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so at this period of time, i'm actually sleeping there. it's not my bedroom. it's my guest room. but i'm sleeping there for now. and, i mean, as you can see from the video, the footage that i shot, that was just -- i just had the camera running when i was walking the dogs and i had this feeling -- i don't know, this instinct that caused me to walk right next to a building so that i knew if something was going to fall i would be able to take cover. what you don't see in the footage is how i ran up to the building and i tried to open the door. but that's a children's house and there were no children here now so it was locked. and i couldn't get in. so it's pretty scary. it's scary walking around. i was giving an interview to a report in cypress this
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afternoon -- this morning. as i was walking, there was that alarm. and during the interview, as i was doing the interview, i was running to scrunch up next to the wall. >> so some people might think, why are you staying there? why haven't you evacuated? >> this is my home. i live here. >> we want you to stay safe, though. you have to carry your cell phone at all times. tell us why. >> well, the cell phone is a tool. and through the cell phone, we get announcements about either -- that we have 15 seconds, that we should be 15 seconds from within a safe room or, as we got a few hours ago, that -- stop everything. go into your safe rooms immediately. so i would be doing this in my safe room where i don't really
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have very good internet connection. half an hour ago, they released us. you know, our phones are our lifelines now. >> wow! you're not the only one who has chosen to stay, because other people feel as you do. this is my home. why should i be driven out. you had a great story about being in a yoga class. did the air raid sirens go off? >> no. we got a text message on the phone. usually when i do yoga, my phone is off to the side and turned off. but this day, i happened to be waiting for my son, who was in the army. and i thought i might have to go get him. it was on the mat next to me. all of a sudden i saw a message that everybody in the area is supposed to be going to their safe rooms. and so i brought it over to my teacher, my yoga teacher, and showed it to her.
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she responsibly announced to everybody, okay, this is the message we're getting. i'm staying and continuing the class. anybody that wants to can go to the safe room. and we finished our yoga. >> i know when you added -- somebody preinterviewed you and told me you added if something fell on top of us, at least we would be in a peaceful state. it's like, you have such a good attitude about this. this must have been going on for days and days. >> well, this was before the war starte started. since the war started everything is closed. our little store is closed. the dining room -- it's a communal settlement -- its closed. that happened in regular times. this is how we live. this, for the past ten years,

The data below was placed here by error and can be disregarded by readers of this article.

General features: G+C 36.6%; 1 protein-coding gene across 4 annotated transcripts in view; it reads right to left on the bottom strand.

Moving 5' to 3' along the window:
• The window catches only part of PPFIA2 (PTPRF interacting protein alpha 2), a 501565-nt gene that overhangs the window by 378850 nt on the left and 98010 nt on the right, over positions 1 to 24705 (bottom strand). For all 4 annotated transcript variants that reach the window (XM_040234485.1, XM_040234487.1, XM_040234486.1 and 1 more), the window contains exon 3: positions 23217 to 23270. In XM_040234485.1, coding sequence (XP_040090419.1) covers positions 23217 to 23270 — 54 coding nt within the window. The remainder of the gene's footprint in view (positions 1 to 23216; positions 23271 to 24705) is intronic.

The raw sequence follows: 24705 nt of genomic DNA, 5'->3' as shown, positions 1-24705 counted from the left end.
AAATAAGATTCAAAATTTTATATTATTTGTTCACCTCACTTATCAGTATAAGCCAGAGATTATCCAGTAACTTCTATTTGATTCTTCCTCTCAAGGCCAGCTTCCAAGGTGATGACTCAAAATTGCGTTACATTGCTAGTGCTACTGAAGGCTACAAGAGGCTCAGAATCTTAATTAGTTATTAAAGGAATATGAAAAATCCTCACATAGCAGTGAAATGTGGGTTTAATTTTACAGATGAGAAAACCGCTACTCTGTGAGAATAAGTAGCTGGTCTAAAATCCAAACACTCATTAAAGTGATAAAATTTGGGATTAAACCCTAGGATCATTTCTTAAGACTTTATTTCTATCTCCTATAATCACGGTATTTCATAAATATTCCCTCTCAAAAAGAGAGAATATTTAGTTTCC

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this is how we live. constantly waiting for the other shoe to drop. i never really appreciated that saying so much as when -- until i was in this situation. until we had this situation. that's what it's like here. >> we admire your courage. thank you so much for sharing your story with us this morning. we appreciate it. >> thank you for taking the time and telling the story, letting me tell the story. >> any time. adele, thank you. >> if anybody wants to read about it i have a facebook group we opened in the area where we describe what it's like, living in the shadow of the rockets. >> great. we will search your name on facebook and find t thank you so much, adele raemer, for talking with us this morning. obama administration expresses strong support for israel in the latest round of violence in the middle east.
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good morning to you. i'm carol costello. it's just about 30 minutes past the hour. stories we're watching right now in the newsroom. moments away from the opening bell on wall street. stocks could open with small gains despite investor concerns that europe has not finalized a debt reduction deal for greece. encouraging economic news. yes, encouraging economic news, initial jobless claims fell 31,000 from the previous week. intelligence officials, not the white house or the state department, made sweeping changes to talking points about the benghazi attack that killed four americans, including the u.s. ambassador. the dni spokesman says changing the wording about al qaeda to extremists was a decision to protect sources and not a political move. gop lawmakers have sharply